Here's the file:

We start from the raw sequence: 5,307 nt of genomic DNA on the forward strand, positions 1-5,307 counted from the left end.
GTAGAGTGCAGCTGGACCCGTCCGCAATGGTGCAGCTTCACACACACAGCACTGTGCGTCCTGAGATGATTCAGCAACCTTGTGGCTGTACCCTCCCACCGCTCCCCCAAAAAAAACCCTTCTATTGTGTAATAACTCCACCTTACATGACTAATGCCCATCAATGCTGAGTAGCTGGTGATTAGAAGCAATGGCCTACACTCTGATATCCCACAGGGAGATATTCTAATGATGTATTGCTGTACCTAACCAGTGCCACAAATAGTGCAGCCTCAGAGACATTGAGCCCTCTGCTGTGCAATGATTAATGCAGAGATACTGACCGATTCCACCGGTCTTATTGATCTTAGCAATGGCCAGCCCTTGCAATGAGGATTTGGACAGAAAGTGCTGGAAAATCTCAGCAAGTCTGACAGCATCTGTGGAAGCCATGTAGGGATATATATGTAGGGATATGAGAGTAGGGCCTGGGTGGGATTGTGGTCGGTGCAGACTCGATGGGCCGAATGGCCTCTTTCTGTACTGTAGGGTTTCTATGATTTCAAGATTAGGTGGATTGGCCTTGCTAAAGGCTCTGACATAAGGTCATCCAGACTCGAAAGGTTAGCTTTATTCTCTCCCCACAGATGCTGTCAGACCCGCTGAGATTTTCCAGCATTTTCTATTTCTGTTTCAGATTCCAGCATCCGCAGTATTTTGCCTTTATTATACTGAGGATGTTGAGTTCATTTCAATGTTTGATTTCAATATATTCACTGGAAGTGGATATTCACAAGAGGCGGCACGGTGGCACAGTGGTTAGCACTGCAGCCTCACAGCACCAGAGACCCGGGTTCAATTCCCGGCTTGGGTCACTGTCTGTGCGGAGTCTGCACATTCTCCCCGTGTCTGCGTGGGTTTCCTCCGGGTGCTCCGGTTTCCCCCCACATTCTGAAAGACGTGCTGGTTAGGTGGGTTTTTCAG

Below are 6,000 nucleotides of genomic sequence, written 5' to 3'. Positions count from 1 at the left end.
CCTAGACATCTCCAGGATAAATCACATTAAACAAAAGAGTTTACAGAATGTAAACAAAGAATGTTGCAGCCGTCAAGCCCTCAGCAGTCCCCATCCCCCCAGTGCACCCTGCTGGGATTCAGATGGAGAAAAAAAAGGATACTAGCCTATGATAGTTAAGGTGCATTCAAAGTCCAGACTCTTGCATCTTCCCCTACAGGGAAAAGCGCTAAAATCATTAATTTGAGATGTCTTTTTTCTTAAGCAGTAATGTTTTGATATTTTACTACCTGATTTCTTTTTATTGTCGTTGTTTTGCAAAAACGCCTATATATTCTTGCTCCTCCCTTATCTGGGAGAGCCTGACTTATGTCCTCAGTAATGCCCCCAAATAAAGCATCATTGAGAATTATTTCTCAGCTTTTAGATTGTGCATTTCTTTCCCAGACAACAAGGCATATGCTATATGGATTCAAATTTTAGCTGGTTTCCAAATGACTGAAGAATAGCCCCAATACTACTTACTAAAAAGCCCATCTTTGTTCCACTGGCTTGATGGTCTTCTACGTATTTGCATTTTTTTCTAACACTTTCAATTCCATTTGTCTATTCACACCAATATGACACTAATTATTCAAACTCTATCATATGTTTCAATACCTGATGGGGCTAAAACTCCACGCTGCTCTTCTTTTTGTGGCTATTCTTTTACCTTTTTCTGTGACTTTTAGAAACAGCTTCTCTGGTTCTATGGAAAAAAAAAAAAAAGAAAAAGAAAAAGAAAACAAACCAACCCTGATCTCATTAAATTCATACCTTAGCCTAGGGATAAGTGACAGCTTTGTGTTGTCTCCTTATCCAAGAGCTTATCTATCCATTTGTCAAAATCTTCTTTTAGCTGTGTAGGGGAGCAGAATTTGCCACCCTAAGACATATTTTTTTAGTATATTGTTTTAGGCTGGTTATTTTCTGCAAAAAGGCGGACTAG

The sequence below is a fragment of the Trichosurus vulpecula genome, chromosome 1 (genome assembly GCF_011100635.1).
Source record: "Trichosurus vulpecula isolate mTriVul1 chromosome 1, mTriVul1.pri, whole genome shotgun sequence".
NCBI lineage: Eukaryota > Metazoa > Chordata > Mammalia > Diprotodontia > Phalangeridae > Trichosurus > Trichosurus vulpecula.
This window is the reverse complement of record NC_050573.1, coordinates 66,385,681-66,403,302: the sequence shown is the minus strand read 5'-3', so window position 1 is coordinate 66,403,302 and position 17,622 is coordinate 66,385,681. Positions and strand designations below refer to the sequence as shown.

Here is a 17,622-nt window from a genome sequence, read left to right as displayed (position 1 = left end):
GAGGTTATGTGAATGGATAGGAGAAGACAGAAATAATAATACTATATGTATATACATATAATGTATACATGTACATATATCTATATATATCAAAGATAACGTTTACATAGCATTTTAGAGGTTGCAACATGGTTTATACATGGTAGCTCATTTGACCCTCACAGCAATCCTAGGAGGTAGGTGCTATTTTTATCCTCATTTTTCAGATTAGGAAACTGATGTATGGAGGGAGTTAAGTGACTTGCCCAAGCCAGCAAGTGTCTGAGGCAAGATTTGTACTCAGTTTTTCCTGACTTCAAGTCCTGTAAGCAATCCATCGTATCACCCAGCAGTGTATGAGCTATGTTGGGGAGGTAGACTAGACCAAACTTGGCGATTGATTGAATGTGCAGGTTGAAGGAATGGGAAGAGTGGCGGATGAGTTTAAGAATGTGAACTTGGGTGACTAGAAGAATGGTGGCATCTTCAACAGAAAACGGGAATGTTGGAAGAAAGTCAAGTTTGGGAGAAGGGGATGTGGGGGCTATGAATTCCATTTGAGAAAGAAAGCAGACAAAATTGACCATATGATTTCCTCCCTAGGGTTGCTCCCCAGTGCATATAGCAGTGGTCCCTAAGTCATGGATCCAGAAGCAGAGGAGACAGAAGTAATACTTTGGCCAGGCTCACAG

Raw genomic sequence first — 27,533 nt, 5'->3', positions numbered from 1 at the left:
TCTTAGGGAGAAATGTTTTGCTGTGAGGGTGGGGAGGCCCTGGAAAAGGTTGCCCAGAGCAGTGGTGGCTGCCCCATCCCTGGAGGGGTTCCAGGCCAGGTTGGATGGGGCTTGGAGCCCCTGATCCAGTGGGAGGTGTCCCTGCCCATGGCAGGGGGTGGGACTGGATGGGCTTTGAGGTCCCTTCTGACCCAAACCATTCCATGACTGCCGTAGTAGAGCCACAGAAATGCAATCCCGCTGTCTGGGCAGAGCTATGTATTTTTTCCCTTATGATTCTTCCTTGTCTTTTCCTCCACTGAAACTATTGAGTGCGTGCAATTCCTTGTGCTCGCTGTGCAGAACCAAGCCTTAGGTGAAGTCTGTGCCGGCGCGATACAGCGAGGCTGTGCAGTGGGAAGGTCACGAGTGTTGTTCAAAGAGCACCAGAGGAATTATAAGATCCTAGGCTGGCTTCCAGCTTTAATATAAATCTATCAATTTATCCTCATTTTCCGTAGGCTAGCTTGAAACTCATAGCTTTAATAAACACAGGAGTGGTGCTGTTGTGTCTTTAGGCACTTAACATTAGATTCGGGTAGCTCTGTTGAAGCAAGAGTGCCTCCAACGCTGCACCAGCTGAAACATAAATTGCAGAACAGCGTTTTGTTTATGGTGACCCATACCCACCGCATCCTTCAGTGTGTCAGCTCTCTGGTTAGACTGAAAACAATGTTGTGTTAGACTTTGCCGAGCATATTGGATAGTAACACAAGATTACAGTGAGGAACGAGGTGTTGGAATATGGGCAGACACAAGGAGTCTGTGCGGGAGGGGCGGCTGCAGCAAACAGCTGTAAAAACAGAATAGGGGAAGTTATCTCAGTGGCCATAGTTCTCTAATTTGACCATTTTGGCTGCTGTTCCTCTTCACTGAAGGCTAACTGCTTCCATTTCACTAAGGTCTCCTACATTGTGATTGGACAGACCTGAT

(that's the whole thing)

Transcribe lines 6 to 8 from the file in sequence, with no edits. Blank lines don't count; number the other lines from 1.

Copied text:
Source record: "Trichosurus vulpecula isolate mTriVul1 chromosome 1, mTriVul1.pri, whole genome shotgun sequence".
NCBI lineage: Eukaryota > Metazoa > Chordata > Mammalia > Diprotodontia > Phalangeridae > Trichosurus > Trichosurus vulpecula.
This window is the reverse complement of record NC_050573.1, coordinates 66,385,681-66,403,302: the sequence shown is the minus strand read 5'-3', so window position 1 is coordinate 66,403,302 and position 17,622 is coordinate 66,385,681. Positions and strand designations below refer to the sequence as shown.